A digital wellbeing app like Symbio streamlines this entire process for you. The Symbio Hub allows you to find out what’s working with detailed insights into your employees’ usage and wellbeing progress. You can also segment wellbeing insights based on factors like team and location to understand the specific wellness needs of every part of your business.
3. Employee turnover rates
Still in the throes of the Great Resignation, employee turnover rates remain extremely high. Your HR teams should constantly monitor employee turnover as it can be a definite indicator of employee dissatisfaction.
You can calculate employee turnover with some simple maths. Divide the number of employees who left your company by the average number of employees at a certain time point. You then multiply that number by 100 to give you a percentage.
If you want to go into more detail, perhaps look into voluntary vs involuntary turnover. This will help you understand the reasons behind staff leaving, and whether employees left due to dissatisfaction or termination.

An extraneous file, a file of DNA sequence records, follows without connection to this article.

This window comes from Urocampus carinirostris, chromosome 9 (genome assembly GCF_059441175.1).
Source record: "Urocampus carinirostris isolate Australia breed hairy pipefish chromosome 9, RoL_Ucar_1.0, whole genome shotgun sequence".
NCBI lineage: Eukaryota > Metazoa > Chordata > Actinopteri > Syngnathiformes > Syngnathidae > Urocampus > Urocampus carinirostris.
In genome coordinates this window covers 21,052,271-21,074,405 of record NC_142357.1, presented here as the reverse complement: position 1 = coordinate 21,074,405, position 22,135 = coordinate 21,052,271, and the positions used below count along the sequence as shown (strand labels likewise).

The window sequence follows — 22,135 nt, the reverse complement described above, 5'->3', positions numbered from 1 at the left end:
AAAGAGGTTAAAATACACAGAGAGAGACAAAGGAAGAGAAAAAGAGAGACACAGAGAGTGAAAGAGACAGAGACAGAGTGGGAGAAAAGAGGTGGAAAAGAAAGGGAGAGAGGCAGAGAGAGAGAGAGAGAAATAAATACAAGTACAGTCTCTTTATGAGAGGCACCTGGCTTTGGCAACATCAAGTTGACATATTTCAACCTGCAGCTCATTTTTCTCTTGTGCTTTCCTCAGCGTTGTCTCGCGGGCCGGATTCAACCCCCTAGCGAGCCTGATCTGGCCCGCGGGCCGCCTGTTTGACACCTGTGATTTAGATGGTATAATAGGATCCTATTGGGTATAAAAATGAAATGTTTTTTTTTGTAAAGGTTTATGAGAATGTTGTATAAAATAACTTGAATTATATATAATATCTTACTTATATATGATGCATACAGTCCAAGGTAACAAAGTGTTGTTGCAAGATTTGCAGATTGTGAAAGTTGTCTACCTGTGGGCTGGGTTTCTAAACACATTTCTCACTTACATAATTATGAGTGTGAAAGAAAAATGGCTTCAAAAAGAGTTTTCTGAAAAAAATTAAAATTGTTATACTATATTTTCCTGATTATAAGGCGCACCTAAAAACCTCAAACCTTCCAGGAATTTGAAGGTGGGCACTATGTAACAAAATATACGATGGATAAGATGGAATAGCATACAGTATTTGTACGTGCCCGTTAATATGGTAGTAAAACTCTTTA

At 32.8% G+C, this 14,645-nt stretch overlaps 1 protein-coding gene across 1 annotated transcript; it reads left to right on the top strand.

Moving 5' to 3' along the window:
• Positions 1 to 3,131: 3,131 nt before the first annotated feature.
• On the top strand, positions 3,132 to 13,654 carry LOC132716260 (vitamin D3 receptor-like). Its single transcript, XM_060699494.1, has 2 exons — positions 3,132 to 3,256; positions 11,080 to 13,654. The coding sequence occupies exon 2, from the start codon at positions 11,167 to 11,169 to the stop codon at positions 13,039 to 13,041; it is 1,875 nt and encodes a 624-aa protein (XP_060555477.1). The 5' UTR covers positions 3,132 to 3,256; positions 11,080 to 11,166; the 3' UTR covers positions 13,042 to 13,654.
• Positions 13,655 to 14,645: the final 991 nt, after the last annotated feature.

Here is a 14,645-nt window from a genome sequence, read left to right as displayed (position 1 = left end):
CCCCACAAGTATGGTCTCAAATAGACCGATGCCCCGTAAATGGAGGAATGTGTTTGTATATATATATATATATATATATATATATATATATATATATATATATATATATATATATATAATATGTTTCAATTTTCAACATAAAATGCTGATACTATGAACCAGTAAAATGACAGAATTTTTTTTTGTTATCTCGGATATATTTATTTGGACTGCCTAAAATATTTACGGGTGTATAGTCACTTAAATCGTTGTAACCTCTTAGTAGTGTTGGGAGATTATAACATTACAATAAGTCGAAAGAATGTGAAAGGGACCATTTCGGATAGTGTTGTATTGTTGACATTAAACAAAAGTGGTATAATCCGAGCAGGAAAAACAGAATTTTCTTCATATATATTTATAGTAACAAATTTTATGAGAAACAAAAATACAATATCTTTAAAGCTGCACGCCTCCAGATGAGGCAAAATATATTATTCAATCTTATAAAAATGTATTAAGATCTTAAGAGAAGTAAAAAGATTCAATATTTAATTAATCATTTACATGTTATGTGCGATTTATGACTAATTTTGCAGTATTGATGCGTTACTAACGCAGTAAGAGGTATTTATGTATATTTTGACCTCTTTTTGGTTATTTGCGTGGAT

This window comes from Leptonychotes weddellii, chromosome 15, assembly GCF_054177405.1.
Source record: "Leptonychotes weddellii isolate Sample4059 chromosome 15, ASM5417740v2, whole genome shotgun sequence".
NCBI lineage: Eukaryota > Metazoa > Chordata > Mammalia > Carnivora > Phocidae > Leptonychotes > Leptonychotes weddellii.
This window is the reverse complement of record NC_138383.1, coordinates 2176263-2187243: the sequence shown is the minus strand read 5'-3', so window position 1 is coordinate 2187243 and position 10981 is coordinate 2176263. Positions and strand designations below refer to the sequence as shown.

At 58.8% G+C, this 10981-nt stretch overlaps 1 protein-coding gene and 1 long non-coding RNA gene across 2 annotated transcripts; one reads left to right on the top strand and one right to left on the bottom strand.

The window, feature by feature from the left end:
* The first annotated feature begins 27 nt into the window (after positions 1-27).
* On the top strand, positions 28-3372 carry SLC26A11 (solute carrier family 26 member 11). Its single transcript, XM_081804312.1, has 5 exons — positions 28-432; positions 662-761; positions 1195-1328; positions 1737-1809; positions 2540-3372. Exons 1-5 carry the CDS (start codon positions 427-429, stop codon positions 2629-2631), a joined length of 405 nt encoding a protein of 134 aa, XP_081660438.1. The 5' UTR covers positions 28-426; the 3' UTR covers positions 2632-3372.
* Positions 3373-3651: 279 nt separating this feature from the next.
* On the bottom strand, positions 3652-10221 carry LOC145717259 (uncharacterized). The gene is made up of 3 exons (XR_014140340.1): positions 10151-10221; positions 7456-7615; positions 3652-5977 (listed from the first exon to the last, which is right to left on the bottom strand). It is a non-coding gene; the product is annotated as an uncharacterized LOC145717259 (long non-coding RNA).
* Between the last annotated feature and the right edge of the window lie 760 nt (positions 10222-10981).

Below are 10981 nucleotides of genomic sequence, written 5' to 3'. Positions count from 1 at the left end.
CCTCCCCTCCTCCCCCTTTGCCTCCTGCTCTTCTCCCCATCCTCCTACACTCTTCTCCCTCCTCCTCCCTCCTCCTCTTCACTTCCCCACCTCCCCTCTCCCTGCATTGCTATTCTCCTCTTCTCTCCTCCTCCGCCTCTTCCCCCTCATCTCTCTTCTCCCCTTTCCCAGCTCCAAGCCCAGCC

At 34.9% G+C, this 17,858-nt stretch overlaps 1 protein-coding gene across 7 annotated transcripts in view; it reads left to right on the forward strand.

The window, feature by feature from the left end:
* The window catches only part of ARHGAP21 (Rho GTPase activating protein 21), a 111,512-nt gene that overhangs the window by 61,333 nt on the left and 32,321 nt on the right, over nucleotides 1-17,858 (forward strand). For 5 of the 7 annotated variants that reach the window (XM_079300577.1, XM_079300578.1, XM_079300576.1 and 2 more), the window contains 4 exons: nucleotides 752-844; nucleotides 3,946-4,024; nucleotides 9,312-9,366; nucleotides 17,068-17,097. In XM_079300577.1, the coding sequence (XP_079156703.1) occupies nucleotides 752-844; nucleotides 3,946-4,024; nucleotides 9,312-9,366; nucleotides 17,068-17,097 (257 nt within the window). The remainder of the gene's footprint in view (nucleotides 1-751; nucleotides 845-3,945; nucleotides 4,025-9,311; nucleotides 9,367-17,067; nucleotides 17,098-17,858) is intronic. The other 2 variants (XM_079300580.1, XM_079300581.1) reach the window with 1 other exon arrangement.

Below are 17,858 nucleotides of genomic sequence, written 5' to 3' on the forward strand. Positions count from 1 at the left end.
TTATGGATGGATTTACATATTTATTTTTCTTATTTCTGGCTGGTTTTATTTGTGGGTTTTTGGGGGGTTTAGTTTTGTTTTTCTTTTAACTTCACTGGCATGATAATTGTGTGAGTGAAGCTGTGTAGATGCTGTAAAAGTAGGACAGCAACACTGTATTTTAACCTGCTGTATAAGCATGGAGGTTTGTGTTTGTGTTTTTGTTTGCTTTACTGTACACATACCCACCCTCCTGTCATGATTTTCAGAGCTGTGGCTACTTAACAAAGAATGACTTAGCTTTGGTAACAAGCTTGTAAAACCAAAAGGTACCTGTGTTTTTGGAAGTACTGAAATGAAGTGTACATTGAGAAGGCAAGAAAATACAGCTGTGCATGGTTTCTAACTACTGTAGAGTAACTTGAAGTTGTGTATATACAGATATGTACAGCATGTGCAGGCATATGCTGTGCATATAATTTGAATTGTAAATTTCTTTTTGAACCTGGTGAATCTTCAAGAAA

4. Number and frequency of employee absences
Absences are going to happen. Employees need time off for sickness, holiday, bereavement, maternity leave…the list goes on. What’s important is tracking absences in comparison to national averages, and averages for your industry. This will help you understand if your rates are abnormal.
You probably have a HR information system (HRIS) in place to track absences as they happen. To explore the data further though, try breaking it down by individual, or by team. This will give more insight into how absence rates differ across your organisation.
5. Symptom frequency and severity
During those absences, what symptoms did your employees report? Were they mainly physical or mental issues? What does that say about the impact of your wellness programmes?